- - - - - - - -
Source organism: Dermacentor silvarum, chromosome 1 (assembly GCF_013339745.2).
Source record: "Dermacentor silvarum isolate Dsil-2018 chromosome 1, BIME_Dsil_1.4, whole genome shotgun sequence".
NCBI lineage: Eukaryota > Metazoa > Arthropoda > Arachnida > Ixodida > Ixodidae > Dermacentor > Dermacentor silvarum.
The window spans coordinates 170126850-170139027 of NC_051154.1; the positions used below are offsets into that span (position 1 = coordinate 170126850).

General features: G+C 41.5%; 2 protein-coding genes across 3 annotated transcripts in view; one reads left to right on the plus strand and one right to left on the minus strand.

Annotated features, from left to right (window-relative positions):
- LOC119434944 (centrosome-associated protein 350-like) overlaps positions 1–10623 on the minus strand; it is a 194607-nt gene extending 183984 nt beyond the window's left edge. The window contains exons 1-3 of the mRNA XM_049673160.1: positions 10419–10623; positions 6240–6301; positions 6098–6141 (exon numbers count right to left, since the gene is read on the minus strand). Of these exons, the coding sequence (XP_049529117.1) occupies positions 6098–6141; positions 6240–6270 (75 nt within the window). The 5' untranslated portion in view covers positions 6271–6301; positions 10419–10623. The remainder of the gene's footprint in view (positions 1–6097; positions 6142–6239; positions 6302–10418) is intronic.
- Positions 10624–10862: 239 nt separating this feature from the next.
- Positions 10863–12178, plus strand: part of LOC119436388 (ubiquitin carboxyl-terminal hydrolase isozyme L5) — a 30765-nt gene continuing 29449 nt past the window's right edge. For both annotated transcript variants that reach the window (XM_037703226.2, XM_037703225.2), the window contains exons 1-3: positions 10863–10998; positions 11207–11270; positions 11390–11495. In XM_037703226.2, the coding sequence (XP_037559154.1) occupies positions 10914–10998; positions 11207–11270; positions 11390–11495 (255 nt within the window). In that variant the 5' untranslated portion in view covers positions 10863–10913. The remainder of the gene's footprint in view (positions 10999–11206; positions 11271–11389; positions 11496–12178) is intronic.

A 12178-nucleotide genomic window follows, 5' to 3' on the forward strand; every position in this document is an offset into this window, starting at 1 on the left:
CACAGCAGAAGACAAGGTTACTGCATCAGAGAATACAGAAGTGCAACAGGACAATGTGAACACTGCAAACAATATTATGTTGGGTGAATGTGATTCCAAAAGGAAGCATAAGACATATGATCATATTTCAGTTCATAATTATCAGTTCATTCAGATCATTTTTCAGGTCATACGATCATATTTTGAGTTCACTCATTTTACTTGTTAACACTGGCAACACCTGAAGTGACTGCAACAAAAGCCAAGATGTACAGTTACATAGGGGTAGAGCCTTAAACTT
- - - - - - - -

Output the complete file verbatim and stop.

Source organism: Dermacentor silvarum, chromosome 1 (assembly GCF_013339745.2).
Source record: "Dermacentor silvarum isolate Dsil-2018 chromosome 1, BIME_Dsil_1.4, whole genome shotgun sequence".
NCBI lineage: Eukaryota > Metazoa > Arthropoda > Arachnida > Ixodida > Ixodidae > Dermacentor > Dermacentor silvarum.
The window spans coordinates 170126850-170139027 of NC_051154.1; the positions used below are offsets into that span (position 1 = coordinate 170126850).

General features: G+C 41.5%; 2 protein-coding genes across 3 annotated transcripts in view; one reads left to right on the plus strand and one right to left on the minus strand.

Annotated features, from left to right (window-relative positions):
- LOC119434944 (centrosome-associated protein 350-like) overlaps positions 1–10623 on the minus strand; it is a 194607-nt gene extending 183984 nt beyond the window's left edge. The window contains exons 1-3 of the mRNA XM_049673160.1: positions 10419–10623; positions 6240–6301; positions 6098–6141 (exon numbers count right to left, since the gene is read on the minus strand). Of these exons, the coding sequence (XP_049529117.1) occupies positions 6098–6141; positions 6240–6270 (75 nt within the window). The 5' untranslated portion in view covers positions 6271–6301; positions 10419–10623. The remainder of the gene's footprint in view (positions 1–6097; positions 6142–6239; positions 6302–10418) is intronic.
- Positions 10624–10862: 239 nt separating this feature from the next.
- Positions 10863–12178, plus strand: part of LOC119436388 (ubiquitin carboxyl-terminal hydrolase isozyme L5) — a 30765-nt gene continuing 29449 nt past the window's right edge. For both annotated transcript variants that reach the window (XM_037703226.2, XM_037703225.2), the window contains exons 1-3: positions 10863–10998; positions 11207–11270; positions 11390–11495. In XM_037703226.2, the coding sequence (XP_037559154.1) occupies positions 10914–10998; positions 11207–11270; positions 11390–11495 (255 nt within the window). In that variant the 5' untranslated portion in view covers positions 10863–10913. The remainder of the gene's footprint in view (positions 10999–11206; positions 11271–11389; positions 11496–12178) is intronic.

A 12178-nucleotide genomic window follows, 5' to 3' on the forward strand; every position in this document is an offset into this window, starting at 1 on the left:
CACAGCAGAAGACAAGGTTACTGCATCAGAGAATACAGAAGTGCAACAGGACAATGTGAACACTGCAAACAATATTATGTTGGGTGAATGTGATTCCAAAAGGAAGCATAAGACATATGATCATATTTCAGTTCATAATTATCAGTTCATTCAGATCATTTTTCAGGTCATACGATCATATTTTGAGTTCACTCATTTTACTTGTTAACACTGGCAACACCTGAAGTGACTGCAACAAAAGCCAAGATGTACAGTTACATAGGGGTAGAGCCTTAAACTT